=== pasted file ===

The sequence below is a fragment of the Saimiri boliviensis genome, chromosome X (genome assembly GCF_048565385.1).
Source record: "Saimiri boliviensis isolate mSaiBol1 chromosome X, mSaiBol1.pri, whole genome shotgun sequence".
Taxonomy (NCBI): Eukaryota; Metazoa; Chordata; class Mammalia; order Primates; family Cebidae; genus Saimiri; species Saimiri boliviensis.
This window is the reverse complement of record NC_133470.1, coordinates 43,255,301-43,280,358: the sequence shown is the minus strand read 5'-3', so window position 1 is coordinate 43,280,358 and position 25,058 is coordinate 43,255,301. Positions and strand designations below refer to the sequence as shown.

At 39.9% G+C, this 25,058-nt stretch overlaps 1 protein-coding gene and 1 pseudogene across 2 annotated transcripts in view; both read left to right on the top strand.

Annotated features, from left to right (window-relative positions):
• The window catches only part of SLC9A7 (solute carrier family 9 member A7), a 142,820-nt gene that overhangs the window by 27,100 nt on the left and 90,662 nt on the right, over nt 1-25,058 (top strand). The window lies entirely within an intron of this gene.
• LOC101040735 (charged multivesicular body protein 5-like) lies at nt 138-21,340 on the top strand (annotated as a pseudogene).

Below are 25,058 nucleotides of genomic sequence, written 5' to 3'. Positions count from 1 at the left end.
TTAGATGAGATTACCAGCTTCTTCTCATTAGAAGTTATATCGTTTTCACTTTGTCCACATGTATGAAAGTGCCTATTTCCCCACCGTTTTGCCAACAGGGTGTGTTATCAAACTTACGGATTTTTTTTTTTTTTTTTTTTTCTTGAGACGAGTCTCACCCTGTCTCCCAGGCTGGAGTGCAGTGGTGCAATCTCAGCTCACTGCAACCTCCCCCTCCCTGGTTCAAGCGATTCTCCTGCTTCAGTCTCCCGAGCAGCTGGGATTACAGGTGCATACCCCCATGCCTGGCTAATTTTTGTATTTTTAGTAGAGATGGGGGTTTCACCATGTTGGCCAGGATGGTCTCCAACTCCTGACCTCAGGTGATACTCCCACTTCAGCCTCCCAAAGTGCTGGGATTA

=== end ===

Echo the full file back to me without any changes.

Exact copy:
The sequence below is a fragment of the Saimiri boliviensis genome, chromosome X (genome assembly GCF_048565385.1).
Source record: "Saimiri boliviensis isolate mSaiBol1 chromosome X, mSaiBol1.pri, whole genome shotgun sequence".
Taxonomy (NCBI): Eukaryota; Metazoa; Chordata; class Mammalia; order Primates; family Cebidae; genus Saimiri; species Saimiri boliviensis.
This window is the reverse complement of record NC_133470.1, coordinates 43,255,301-43,280,358: the sequence shown is the minus strand read 5'-3', so window position 1 is coordinate 43,280,358 and position 25,058 is coordinate 43,255,301. Positions and strand designations below refer to the sequence as shown.

At 39.9% G+C, this 25,058-nt stretch overlaps 1 protein-coding gene and 1 pseudogene across 2 annotated transcripts in view; both read left to right on the top strand.

Annotated features, from left to right (window-relative positions):
• The window catches only part of SLC9A7 (solute carrier family 9 member A7), a 142,820-nt gene that overhangs the window by 27,100 nt on the left and 90,662 nt on the right, over nt 1-25,058 (top strand). The window lies entirely within an intron of this gene.
• LOC101040735 (charged multivesicular body protein 5-like) lies at nt 138-21,340 on the top strand (annotated as a pseudogene).

Below are 25,058 nucleotides of genomic sequence, written 5' to 3'. Positions count from 1 at the left end.
TTAGATGAGATTACCAGCTTCTTCTCATTAGAAGTTATATCGTTTTCACTTTGTCCACATGTATGAAAGTGCCTATTTCCCCACCGTTTTGCCAACAGGGTGTGTTATCAAACTTACGGATTTTTTTTTTTTTTTTTTTTTCTTGAGACGAGTCTCACCCTGTCTCCCAGGCTGGAGTGCAGTGGTGCAATCTCAGCTCACTGCAACCTCCCCCTCCCTGGTTCAAGCGATTCTCCTGCTTCAGTCTCCCGAGCAGCTGGGATTACAGGTGCATACCCCCATGCCTGGCTAATTTTTGTATTTTTAGTAGAGATGGGGGTTTCACCATGTTGGCCAGGATGGTCTCCAACTCCTGACCTCAGGTGATACTCCCACTTCAGCCTCCCAAAGTGCTGGGATTA